14C Dates and Stable Isotope Ecology of Marine Vertebrates in the Late Pleistocene-Early Holocene Champlain Sea
|Title||14C Dates and Stable Isotope Ecology of Marine Vertebrates in the Late Pleistocene-Early Holocene Champlain Sea|
|Publication Type||Journal Article|
|Year of Publication||2021|
|Authors||Feranec, RS, Cournoyer, ME, Kozlowski, AL|
|Pagination||1 - 14|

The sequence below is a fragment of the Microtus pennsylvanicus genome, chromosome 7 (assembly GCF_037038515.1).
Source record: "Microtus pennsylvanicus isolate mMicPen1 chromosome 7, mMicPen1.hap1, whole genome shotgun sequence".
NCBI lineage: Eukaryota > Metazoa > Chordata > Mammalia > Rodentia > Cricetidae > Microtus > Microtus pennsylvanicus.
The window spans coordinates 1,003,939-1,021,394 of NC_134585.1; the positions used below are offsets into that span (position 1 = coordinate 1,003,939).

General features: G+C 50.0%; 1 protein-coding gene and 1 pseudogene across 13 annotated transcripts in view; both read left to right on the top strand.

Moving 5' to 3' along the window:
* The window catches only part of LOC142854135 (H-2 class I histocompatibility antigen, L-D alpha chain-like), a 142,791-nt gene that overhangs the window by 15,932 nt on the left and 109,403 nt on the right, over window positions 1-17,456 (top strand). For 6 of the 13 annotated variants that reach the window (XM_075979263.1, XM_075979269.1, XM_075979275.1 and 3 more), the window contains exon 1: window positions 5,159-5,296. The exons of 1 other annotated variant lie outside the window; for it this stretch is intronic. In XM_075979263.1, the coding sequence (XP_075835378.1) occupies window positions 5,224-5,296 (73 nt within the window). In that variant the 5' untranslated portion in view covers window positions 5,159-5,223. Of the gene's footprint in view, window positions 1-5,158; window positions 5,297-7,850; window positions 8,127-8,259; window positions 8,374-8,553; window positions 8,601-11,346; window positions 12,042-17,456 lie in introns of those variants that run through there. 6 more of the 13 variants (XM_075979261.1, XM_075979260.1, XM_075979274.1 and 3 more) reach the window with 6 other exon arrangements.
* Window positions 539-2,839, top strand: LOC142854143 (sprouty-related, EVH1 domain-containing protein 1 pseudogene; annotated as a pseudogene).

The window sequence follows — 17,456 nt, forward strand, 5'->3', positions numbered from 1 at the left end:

The late Pleistocene to early Holocene Champlain Sea provides a unique opportunity to study the development of marine ecosystems in a context of global climatic change. This study presents radiocarbon ( ¹⁴ C) dates and stable isotope analyses on 15 vertebrate specimens from Champlain Sea sediments, including the Charlotte Whale, which is Vermont’s State marine fossil. Data are used in an attempt to investigate the timing of colonization and ecological dynamics in this newly formed sea. Using the average marine correction, ¹⁴ C dates on four specimens likely calibrate prior to or possibly synchronous with the accepted origination date for the Champlain Sea, implying larger marine reservoir effects than the average marine correction in the vertebrate tissues. Without knowing the specific marine reservoir offsets, it is not possible to calculate the timing of colonization or its relation to concurrent climatic change. Observed lower δ ¹³ C and δ ¹⁵ N values in walruses, a fin whale, and a right whale support consumption of prey from lower trophic levels such as bivalve mollusks, krill, and copepods. Higher isotopic values in beluga whales and a bird, the thick-billed murre, support consuming fish, such as cod and capelin. These isotopic data show comparable values and relationships as observed in modern arctic marine ecosystems.